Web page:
MOORE, Okla. — Helmeted rescue workers raced Tuesday to complete the search for survivors and the dead in the Oklahoma City suburb where a mammoth tornado destroyed countless homes, cleared lots down to bare red earth and claimed 24 lives.
Scientists concluded the storm was a rare and extraordinarily powerful type of twister known as an EF5, which is capable of lifting reinforced buildings off the ground, hurling cars like missiles and stripping trees completely free of bark.
Meanwhile, residents of Moore began returning to their homes a day after the tornado smashed some neighborhoods into jagged wood scraps and gnarled pieces of metal. In place of their houses, many families found only empty lots.
The fire chief said he was confident there are no more bodies or survivors in the rubble.
"I’m 98 percent sure we’re good," Gary Bird said Tuesday at a news conference with the governor, who had just completed an aerial tour of the disaster zone.
Authorities were so focused on the search effort that they had yet to establish the full scope of damage along the storm’s long, ruinous path.
The death toll was revised downward from 51 after the state medical examiner said some victims may have been counted twice in the confusion.
By Tuesday afternoon, every damaged home had been searched at least once, Bird said. His goal was to conduct three searches of each building just to be certain there were no more bodies or survivors.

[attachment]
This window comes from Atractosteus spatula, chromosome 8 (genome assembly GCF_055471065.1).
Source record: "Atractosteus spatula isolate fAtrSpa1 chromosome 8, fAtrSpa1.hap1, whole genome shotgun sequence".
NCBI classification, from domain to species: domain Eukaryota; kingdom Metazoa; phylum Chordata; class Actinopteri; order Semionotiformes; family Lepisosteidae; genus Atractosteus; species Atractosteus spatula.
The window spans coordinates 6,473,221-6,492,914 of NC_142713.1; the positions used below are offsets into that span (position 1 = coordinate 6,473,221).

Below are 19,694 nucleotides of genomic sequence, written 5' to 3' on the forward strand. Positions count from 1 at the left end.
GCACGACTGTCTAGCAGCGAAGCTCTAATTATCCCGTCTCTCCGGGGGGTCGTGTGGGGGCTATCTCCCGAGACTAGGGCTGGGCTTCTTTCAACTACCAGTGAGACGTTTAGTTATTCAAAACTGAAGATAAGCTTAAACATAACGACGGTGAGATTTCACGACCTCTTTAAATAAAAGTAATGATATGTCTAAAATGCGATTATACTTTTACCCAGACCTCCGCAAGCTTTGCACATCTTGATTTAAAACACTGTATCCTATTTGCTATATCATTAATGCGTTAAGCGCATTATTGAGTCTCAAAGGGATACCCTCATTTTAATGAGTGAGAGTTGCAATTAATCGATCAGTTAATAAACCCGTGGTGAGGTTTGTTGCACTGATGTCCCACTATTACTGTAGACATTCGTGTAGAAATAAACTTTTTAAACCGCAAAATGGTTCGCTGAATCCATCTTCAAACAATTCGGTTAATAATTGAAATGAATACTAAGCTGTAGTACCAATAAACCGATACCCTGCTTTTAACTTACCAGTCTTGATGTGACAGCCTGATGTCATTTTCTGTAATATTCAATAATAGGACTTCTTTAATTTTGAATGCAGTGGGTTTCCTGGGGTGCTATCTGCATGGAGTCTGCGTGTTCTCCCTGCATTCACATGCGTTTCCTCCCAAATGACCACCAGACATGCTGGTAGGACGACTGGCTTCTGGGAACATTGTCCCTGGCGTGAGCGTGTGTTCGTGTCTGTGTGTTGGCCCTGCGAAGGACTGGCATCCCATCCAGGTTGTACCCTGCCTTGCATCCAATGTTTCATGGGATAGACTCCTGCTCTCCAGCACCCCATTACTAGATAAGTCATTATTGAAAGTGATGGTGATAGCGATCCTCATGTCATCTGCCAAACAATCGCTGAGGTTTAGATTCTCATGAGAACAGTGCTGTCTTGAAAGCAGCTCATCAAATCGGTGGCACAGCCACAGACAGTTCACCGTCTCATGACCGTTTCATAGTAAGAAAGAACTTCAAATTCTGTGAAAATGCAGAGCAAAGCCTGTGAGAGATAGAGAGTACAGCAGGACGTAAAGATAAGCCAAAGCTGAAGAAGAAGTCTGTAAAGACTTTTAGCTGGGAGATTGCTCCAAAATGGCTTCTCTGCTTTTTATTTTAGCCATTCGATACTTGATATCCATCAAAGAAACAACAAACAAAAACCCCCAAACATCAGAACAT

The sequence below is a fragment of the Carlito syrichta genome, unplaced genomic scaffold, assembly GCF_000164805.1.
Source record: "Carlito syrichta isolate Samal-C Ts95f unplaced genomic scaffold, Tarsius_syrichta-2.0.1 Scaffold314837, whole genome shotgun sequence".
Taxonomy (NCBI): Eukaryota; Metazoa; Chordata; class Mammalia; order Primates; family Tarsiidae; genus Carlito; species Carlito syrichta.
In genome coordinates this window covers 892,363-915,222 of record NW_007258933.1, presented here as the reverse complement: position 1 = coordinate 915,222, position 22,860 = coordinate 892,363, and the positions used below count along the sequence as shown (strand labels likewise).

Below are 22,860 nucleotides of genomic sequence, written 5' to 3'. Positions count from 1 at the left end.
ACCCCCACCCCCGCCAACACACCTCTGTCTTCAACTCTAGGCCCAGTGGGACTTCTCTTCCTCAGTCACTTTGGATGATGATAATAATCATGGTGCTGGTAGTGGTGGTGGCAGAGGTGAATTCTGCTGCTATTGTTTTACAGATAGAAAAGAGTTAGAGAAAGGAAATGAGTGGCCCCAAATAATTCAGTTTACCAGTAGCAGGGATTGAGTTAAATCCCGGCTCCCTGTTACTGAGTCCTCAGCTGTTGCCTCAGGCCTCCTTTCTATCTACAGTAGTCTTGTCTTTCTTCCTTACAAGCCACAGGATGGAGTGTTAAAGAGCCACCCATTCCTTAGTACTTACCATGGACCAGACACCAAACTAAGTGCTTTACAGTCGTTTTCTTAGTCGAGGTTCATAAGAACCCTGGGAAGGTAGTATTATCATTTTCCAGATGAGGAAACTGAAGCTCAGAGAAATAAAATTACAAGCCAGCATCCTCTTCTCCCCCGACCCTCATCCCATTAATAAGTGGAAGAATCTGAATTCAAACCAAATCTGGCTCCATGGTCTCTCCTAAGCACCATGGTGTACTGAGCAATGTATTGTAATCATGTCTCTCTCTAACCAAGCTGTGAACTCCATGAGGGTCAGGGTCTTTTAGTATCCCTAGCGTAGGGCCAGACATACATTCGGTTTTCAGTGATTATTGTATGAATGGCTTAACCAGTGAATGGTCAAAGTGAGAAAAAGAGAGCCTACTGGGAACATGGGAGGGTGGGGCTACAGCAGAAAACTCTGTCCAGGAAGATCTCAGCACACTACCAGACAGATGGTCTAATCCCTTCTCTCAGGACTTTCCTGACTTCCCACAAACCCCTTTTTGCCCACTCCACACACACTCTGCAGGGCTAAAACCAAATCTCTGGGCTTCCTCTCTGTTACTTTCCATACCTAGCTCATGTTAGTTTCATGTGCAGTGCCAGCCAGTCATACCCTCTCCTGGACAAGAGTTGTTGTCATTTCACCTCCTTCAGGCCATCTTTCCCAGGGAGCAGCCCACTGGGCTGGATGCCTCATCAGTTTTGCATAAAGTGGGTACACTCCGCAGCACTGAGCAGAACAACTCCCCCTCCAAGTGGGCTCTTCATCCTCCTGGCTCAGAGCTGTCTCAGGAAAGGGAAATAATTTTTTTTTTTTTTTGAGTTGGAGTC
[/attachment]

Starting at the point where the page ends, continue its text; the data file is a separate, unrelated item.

The fire chief was hopeful that could be completed before nightfall but efforts were being hampered by heavy rain. Crews also continued a brick-by-brick search of the rubble of a school that was blown apart with many children inside.
No additional survivors or bodies have been found since Monday night, Bird said.
Survivors emerged with harrowing accounts of the storm’s wrath, which many endured as they shielded loved ones.
Chelsie McCumber grabbed her 2-year-old son, Ethan, wrapped him in jackets and covered him with a mattress before they squeezed into a coat closet of their house. McCumber sang to her child when he complained it was getting hot inside the small space.
"I told him we’re going to play tent in the closet," she said, beginning to cry.
"I just felt air so I knew the roof was gone," she said Tuesday, standing under the sky where her roof should have been. The home was littered with wet gray insulation and all of their belongings.
"Time just kind of stood still" in the closet, she recalled. "I was kind of holding my breath thinking this isn’t the worst of it. I didn’t think that was it. I kept waiting for it to get worse."
"When I got out, it was worse than I thought," she said.
Gov. Mary Fallin lamented the loss of life, especially of the nine children killed, but she celebrated the town’s resilience.
"We will rebuild, and we will regain our strength," Fallin said.
In describing the bird’s-eye view of the damage, the governor said many houses were "taken away," leaving "just sticks and bricks, basically. It’s hard to tell if there was a structure there or not."
From the air, large stretches of town could been seen where every home had been cut to pieces. Some homes were sucked off their concrete slabs. A pond was filled with piles of wood and an overturned trailer.